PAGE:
1 Celebrate Valentine’s Day
Dance in Las Vegas
Take your honey and head to the historic Plaza Hotel in Las Vegas, New Mexico, for a holiday-themed dance with music performed by Gonzalo and El Gringo. The hotel, which opened in 1882, has always been considered a jewel of the Southwest. The dance kicks off at 8 p.m. and tickets are $20. Get them here.
Have a Fred Harvey–themed picnic
The Wheels Museum, in Albuquerque, hosts “A Trip Back in Time” on Saturday from 11:30 a.m. to 2:30 p.m. See a screening of My Darling Clementine, a classic film featuring Henry Fonda, while eating a special Harvey House boxed Valentine lunch made by 50/50 Coffeehouse and Pub. The menu offers Castañeda fried chicken, gourmet mac and cheese, and Harvey House cole slaw and chocolate puffs, plus coffee and tea. Call for tickets, as space is limited.
Luna and Luz hosts a Self-Love Pop-Up event Saturday with plenty of great gift-giving items on its shelves as well. Photograph courtesy of Philip Spuhler Photography.
Shop in Old Town
Pick out the perfect gift (or treat yourself) at Luna and Luz in Albuquerque’s Old Town during the Self-Love Pop-Up event Saturday from 11 a.m. to 4 p.m. Featuring locally made goods, like jewelry from Cindre, lingerie from Maman Atelier, and permanent jewelry (welded onto you) by Love Weld, the event offers a fun opportunity to celebrate love. Luna Luz will be stocked with chocolates, fun greeting cards, candles, and home goods, so you can nab something for a loved one, too.
Listen to Jazz
Tommy Gearhart sings and swings Saturday at 8:30 p.m. at the Lobo Theater in Nob Hill. Accompanied by John Funkhouser on piano, Colin Deuble on bass, and Chase Ellison on drums, plus a string quartet and special guest trumpeter Bobby Shrew, the “Notes of Love” repertoire will include classic hits like “Time After Time,” and “My Foolish Heart.” “This show has so much depth,” says Gearhart, who graduated from the University of New Mexico and served two years on the New Mexico Music Commission. “I want it to be beautiful because New Mexico means so much to me.”
2 Make some noise for dance.
Ria Thundercloud (Ho-Chunk Nation, Sandia Pueblo) takes the Santa Fe Playhouse stage Friday at 6 p.m. as part of a monthly performance series produced in collaboration with the Southwestern Association for Indian Arts.
Trained in ballet, jazz, modern dance, and tap, Thundercloud pulls from both her classical training and her Native traditions to tell stories about the Indigenous experience, womanhood, and survival. A graduate of the Institute of American Indian Arts, she has performed on stages around the world, including New Zealand, Canada, Russia, and New York. Attendees must show proof of vaccination or a negative C0vid test, taken within 24 hours of the event, to be admitted.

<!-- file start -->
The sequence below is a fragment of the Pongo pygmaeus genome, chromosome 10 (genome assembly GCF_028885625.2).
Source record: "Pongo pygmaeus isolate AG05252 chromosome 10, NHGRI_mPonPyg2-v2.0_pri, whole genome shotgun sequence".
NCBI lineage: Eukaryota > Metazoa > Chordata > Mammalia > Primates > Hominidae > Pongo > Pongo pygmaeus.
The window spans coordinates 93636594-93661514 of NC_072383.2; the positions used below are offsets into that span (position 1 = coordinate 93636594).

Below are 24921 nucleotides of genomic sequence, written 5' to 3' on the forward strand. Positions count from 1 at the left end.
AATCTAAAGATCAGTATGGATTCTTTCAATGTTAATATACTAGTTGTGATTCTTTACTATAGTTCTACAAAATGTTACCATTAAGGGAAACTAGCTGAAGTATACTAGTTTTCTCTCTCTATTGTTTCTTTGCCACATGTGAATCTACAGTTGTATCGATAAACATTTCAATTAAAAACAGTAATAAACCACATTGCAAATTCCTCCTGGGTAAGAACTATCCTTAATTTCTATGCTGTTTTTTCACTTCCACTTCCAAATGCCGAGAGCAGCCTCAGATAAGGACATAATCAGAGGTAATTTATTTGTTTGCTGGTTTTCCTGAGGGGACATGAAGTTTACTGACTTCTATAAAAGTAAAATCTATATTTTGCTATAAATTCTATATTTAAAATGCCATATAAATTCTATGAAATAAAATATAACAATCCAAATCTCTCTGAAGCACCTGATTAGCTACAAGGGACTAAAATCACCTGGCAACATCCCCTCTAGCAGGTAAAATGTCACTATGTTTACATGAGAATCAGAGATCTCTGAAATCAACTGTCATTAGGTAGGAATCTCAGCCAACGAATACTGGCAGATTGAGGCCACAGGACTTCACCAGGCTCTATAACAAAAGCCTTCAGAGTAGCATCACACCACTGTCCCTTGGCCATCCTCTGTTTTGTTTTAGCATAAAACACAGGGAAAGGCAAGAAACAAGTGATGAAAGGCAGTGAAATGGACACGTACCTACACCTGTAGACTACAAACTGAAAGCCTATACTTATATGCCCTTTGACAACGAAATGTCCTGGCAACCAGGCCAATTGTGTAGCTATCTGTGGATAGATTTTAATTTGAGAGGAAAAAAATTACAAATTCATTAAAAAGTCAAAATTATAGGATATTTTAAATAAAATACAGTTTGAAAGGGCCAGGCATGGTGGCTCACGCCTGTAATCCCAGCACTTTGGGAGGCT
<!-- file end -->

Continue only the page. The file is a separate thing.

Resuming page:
3 Look to the skies.
Happening around Valentine’s Day since 1975, the Lovers & Friends Balloon Rally was originally called the Cloudbouncer Balloon Rally. This year, more than 60 pilots will fly special-shape balloons and compete in races at Albuquerque’s Balloon Fiesta Park on Saturday and Sunday.
“Albuquerque is known for its beautiful hot-air ballooning community. As pilots, the event is a symbol of how much we love the city and hot-air ballooning,” says Elisa Bustamante Paulk, special events chair for the Albuquerque Aerostat Ascension Association. “But to us, it’s a celebration of how much we love our crew chiefs and crews. We love to celebrate the people in the hot-air ballooning community that we call our family." The event is free.
4 See poetry in new forms.
Words and art collide in a new exhibit at Art123 Gallery, in Gallup. In Writing on the Wall, 13 artists each created a dozen 4-by-6-inch pieces inspired by works of Diné poetry. “The artists took all sorts of approaches to visually interpreting poetry,” says Rose Eason, executive director at gallupARTS. “Visual art and poetry both use form, composition, and imagery to try to help us realize what it means to be human.”
Via printmaking, mixed media, paper collage, and drawing, the visual artists often drew upon personal connections to the poetry, while others incorporated the words directly into their piece. Most of the poems are recent works by 11 Diné writers, including some directly addressing things like the Covid-19 pandemic. “Each visual artwork/poetry vignette contains layers of perspective—the artist’s and the viewer’s. The result is an experience that is both transportive and awareness-raising. Stepping into another’s perspective makes you more aware of your own.”
5 Craft a vintage message.
The Los Alamos Historical Society puts a stamp on the weekend with everything you need to make your own vintage-inspired postcards at Fuller Lodge. A display of postcards from the historical archive, including examples by local artists featuring architecture from some of the historic sites throughout Los Alamos, are on display for inspiration—or just to admire.